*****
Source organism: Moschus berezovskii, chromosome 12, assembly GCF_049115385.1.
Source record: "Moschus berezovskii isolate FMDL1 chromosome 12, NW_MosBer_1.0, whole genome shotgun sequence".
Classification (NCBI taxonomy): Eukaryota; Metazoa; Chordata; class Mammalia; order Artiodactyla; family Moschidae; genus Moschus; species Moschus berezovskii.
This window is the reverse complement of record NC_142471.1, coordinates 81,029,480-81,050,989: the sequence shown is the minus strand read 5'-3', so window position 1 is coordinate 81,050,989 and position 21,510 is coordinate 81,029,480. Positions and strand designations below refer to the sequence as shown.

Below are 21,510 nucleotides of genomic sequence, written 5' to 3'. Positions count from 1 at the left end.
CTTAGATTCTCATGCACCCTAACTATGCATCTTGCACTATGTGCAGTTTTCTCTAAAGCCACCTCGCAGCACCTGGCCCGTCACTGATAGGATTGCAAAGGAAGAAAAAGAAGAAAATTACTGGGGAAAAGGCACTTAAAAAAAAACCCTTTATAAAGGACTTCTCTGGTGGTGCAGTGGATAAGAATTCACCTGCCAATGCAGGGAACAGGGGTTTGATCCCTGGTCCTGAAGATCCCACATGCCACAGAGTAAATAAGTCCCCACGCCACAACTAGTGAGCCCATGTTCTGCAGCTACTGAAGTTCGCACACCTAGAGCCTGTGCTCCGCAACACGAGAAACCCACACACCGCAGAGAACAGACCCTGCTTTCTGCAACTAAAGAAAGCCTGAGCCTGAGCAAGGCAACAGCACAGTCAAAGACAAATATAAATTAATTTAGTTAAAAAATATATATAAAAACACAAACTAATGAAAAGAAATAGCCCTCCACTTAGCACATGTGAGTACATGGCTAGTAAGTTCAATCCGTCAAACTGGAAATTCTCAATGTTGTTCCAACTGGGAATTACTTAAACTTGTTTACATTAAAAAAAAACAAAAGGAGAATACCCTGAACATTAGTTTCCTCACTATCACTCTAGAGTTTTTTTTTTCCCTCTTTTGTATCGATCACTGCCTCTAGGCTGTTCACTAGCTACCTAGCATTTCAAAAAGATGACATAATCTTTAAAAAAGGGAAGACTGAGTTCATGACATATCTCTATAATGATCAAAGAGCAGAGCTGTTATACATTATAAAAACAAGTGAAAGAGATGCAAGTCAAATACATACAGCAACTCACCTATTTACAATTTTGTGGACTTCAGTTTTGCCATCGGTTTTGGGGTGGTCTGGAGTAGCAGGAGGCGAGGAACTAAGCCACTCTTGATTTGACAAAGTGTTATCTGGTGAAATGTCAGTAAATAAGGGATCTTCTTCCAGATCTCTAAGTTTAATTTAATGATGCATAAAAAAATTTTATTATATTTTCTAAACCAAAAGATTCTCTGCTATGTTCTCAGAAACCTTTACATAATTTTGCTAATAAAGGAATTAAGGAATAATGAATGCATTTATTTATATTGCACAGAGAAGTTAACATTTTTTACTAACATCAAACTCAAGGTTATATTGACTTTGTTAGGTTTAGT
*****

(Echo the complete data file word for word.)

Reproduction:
Source organism: Moschus berezovskii, chromosome 12, assembly GCF_049115385.1.
Source record: "Moschus berezovskii isolate FMDL1 chromosome 12, NW_MosBer_1.0, whole genome shotgun sequence".
Classification (NCBI taxonomy): Eukaryota; Metazoa; Chordata; class Mammalia; order Artiodactyla; family Moschidae; genus Moschus; species Moschus berezovskii.
This window is the reverse complement of record NC_142471.1, coordinates 81,029,480-81,050,989: the sequence shown is the minus strand read 5'-3', so window position 1 is coordinate 81,050,989 and position 21,510 is coordinate 81,029,480. Positions and strand designations below refer to the sequence as shown.

Below are 21,510 nucleotides of genomic sequence, written 5' to 3'. Positions count from 1 at the left end.
CTTAGATTCTCATGCACCCTAACTATGCATCTTGCACTATGTGCAGTTTTCTCTAAAGCCACCTCGCAGCACCTGGCCCGTCACTGATAGGATTGCAAAGGAAGAAAAAGAAGAAAATTACTGGGGAAAAGGCACTTAAAAAAAAACCCTTTATAAAGGACTTCTCTGGTGGTGCAGTGGATAAGAATTCACCTGCCAATGCAGGGAACAGGGGTTTGATCCCTGGTCCTGAAGATCCCACATGCCACAGAGTAAATAAGTCCCCACGCCACAACTAGTGAGCCCATGTTCTGCAGCTACTGAAGTTCGCACACCTAGAGCCTGTGCTCCGCAACACGAGAAACCCACACACCGCAGAGAACAGACCCTGCTTTCTGCAACTAAAGAAAGCCTGAGCCTGAGCAAGGCAACAGCACAGTCAAAGACAAATATAAATTAATTTAGTTAAAAAATATATATAAAAACACAAACTAATGAAAAGAAATAGCCCTCCACTTAGCACATGTGAGTACATGGCTAGTAAGTTCAATCCGTCAAACTGGAAATTCTCAATGTTGTTCCAACTGGGAATTACTTAAACTTGTTTACATTAAAAAAAAACAAAAGGAGAATACCCTGAACATTAGTTTCCTCACTATCACTCTAGAGTTTTTTTTTTCCCTCTTTTGTATCGATCACTGCCTCTAGGCTGTTCACTAGCTACCTAGCATTTCAAAAAGATGACATAATCTTTAAAAAAGGGAAGACTGAGTTCATGACATATCTCTATAATGATCAAAGAGCAGAGCTGTTATACATTATAAAAACAAGTGAAAGAGATGCAAGTCAAATACATACAGCAACTCACCTATTTACAATTTTGTGGACTTCAGTTTTGCCATCGGTTTTGGGGTGGTCTGGAGTAGCAGGAGGCGAGGAACTAAGCCACTCTTGATTTGACAAAGTGTTATCTGGTGAAATGTCAGTAAATAAGGGATCTTCTTCCAGATCTCTAAGTTTAATTTAATGATGCATAAAAAAATTTTATTATATTTTCTAAACCAAAAGATTCTCTGCTATGTTCTCAGAAACCTTTACATAATTTTGCTAATAAAGGAATTAAGGAATAATGAATGCATTTATTTATATTGCACAGAGAAGTTAACATTTTTTACTAACATCAAACTCAAGGTTATATTGACTTTGTTAGGTTTAGT